In addition to the whirlwind that is a quick family visit (into which you feel like you really OUGHT to be able to cram a good six month’s or so worth of time together, even if it’s only a few days), the kids are having conferences this week at school. I love school conferences, because they represent a unique opportunity for me to embarrass my children.
Oh, I kid. About the embarrassing part, anyway. I mean, if Chickadee is to be believed, I can turn anything into an opportunity to embarrass her.
[Aside: One day before something at school she came upon me applying some mascara. “Why are you putting on MAKEUP?” she asked. “It’s not a big deal.”
“Oh, I just figured I’m so embarrassing to you just by existing, I’d at least make sure I looked okay, is all,” I told her.
“You look fine without it,” she said, and for a moment I smiled, until I heard her muttering on her way out, “It’s not like mascara is going to keep you from being embarrassing.”]
We keep in pretty close touch with Monkey’s teachers, so there’s never any real surprises there. Plus, with Monkey what you see is what you get. He is equally adorable and infuriating at school as he is at home, so it’s not as though there’s revelations to be had, there. Maybe that will change some as he gets older, or maybe it’s just part of his essential Monkeyness, but either way, that’s how it is for now.
Chickadee, on the other hand, is well into that developmental time when she needs to be separating from her parents, and that separation is generally accomplished via behaving as though our sole goal in life is to ruin hers. This is less disturbing to us than it sounds, most of the time, because it’s what she’s supposed to be doing, I guess. On the other hand, it’s MORE disturbing to us than it sounds, occasionally, because sometimes her behavior makes it hard to believe that she’s basically a good kid (even though she absolutely is).
One of the things I’m beginning to see very clearly through my daughter’s eyes is that there are things you need from your parents and things you need from other people. She needs me to tell her I think she’s beautiful, but she doesn’t believe it until she hears it from her friends. (“Because you HAVE to say that, Mom!”) When I tell her she can do better, it’s reproach in her ears (whether I meant it that way or not), whereas when a teacher says the same, it’s a challenge she feels buoyed to meet.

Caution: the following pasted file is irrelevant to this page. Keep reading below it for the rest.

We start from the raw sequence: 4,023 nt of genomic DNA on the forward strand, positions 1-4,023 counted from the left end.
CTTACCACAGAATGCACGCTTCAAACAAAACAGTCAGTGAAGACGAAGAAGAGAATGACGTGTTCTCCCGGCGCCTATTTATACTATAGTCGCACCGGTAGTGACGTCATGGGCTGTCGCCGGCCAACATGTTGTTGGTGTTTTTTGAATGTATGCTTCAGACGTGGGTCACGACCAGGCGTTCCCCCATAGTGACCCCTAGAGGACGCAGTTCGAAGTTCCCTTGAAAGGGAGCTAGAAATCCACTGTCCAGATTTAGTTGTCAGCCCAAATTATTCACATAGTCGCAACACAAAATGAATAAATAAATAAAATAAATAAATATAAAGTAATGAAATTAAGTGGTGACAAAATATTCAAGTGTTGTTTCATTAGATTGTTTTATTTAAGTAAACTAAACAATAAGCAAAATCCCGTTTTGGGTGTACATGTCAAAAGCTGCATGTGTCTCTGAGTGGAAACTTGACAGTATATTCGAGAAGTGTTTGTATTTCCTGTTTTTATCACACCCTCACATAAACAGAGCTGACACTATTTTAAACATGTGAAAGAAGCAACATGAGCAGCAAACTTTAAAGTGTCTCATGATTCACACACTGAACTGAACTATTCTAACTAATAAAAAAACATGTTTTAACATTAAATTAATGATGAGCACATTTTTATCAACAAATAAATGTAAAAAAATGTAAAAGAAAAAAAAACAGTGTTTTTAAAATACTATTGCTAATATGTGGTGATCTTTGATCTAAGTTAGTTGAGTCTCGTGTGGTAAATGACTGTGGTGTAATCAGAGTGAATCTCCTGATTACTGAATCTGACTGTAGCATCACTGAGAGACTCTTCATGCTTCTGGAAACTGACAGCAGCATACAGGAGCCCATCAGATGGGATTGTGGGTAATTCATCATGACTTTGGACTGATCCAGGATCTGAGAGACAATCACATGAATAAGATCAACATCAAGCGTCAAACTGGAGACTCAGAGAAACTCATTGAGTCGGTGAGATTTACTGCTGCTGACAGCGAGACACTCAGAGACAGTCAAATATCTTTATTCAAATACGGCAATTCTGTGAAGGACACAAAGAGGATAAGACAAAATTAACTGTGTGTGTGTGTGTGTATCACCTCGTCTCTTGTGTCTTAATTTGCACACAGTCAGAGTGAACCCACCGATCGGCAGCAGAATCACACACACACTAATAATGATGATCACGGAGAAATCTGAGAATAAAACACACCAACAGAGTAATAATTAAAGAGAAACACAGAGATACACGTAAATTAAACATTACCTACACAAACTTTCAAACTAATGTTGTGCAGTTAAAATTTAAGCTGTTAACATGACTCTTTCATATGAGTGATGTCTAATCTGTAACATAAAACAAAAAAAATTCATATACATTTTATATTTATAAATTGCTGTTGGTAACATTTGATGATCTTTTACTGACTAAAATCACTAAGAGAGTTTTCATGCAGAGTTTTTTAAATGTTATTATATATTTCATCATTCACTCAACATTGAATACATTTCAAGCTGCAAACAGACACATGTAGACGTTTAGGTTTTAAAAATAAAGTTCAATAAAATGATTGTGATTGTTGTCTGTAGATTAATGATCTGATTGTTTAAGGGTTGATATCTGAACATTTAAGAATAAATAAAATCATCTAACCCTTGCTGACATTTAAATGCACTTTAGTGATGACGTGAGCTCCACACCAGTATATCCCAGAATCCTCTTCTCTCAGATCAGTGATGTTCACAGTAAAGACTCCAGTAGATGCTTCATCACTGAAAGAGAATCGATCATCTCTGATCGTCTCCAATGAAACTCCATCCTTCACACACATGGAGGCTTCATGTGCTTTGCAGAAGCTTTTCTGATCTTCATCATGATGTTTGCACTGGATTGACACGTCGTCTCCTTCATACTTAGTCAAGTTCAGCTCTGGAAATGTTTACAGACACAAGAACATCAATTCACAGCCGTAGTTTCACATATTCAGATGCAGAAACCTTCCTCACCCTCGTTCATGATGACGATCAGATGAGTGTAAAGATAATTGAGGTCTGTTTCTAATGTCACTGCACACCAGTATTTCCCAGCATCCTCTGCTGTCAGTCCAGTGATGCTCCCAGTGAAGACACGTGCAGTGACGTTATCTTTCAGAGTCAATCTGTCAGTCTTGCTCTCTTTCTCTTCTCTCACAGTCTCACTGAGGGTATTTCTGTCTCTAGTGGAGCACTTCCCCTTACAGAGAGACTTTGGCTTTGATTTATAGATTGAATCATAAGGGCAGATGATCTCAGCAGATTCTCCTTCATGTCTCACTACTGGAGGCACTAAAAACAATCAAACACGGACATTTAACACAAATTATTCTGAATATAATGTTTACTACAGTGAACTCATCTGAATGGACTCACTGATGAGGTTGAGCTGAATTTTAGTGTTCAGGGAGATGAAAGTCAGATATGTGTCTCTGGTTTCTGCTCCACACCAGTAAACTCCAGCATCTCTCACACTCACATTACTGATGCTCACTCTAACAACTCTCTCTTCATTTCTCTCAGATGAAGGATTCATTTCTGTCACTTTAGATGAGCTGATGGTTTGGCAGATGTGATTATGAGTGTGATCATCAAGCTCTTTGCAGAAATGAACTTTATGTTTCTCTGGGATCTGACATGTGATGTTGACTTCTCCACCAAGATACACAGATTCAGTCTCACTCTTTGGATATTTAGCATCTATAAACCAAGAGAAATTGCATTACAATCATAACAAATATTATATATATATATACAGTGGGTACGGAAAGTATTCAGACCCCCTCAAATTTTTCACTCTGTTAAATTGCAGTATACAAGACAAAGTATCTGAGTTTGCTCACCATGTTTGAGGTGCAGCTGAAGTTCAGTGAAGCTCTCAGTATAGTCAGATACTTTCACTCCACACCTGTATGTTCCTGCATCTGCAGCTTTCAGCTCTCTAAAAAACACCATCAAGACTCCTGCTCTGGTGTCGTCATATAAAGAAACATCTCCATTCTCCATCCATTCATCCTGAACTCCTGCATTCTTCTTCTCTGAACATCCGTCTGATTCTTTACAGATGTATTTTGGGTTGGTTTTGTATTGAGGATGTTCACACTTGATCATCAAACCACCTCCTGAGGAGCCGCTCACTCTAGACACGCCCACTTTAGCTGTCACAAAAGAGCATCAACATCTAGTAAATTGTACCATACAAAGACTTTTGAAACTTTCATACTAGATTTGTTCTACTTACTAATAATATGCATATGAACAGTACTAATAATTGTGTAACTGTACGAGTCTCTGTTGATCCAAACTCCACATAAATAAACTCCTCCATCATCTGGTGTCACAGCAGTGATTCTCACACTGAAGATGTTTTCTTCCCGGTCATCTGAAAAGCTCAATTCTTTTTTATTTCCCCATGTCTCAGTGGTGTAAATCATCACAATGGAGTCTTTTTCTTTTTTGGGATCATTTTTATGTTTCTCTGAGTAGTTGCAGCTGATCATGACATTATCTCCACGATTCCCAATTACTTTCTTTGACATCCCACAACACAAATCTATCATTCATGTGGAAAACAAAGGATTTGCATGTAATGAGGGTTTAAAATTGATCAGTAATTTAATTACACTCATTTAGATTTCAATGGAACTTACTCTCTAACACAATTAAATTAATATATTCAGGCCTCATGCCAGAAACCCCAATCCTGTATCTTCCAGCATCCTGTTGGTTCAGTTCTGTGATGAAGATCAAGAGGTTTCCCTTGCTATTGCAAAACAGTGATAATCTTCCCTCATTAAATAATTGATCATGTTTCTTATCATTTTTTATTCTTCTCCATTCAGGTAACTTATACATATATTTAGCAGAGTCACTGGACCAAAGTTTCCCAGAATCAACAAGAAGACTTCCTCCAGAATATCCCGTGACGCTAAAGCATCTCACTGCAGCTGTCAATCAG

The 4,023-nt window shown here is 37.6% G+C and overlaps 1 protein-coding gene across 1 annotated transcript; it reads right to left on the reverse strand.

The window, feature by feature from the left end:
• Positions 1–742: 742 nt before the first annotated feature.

I can think back to various teachers in middle school, high school, and college who changed my life in all kinds of non-academic ways. I can also remember, I think, times when one or both of my parents may not have been delighted by my allegiance to this teacher or that; and I wonder, now, how it might have felt to them when I was being rotten at home but good as gold for a relative stranger.
Anyway, we went into Chickadee’s conference and were handed her interim report card and told she’s an excellent student, a delight to have in class, and as we clowned through our standard, “Chickadee, did you bring us to the wrong room? Is there ANOTHER Chickadee in this class, maybe?” schtick, the teacher added, “She’s just a good person.”
My daughter—steadily emerging from her shell over the last few years, but with vestiges of her former shyness still clinging to her sharp edges—ducked her head and tried, very hard, not to look thrilled. She failed.
And I was glad.
If I have to just be the “meanie jerk” (her new favorite indictment; I blame Kira‘s Tre for that, by the way; THANKS, TRE!) who’s always demanding that she get up, pick up, snap out of it, move along, be nice, try harder—and I DO have to be that person, because that’s my job—I am eternally grateful for all of the other adults in her life whose relationships with her are less fraught, less tied up in history and longings and differences and sameness, who can say the things to her which she will not hear from me. I am grateful that I had people like that, growing up, and twice as grateful now that Chickadee will reap the benefits of those sorts of relationships.
And I will never, ever resent those easy dynamics she has with others, either.
I certainly didn’t follow up such a nice statement by pointing out that one her teachers had marked down that she talks in class, and then when it was confirmed that she is “a little chatty” triumphantly declare, “I’M SHOCKED!” Nor did I then feel like a total asshole when the teacher followed it with a small chuckle and, “At this age, I don’t worry when they talk a little in class. It’s the ones who are silent that I worry about.” Nope. Not at all.
Happy Love Thursday, everyone. May we all get the love and affirmation we need along the way, in whatever form makes it something we can really hear.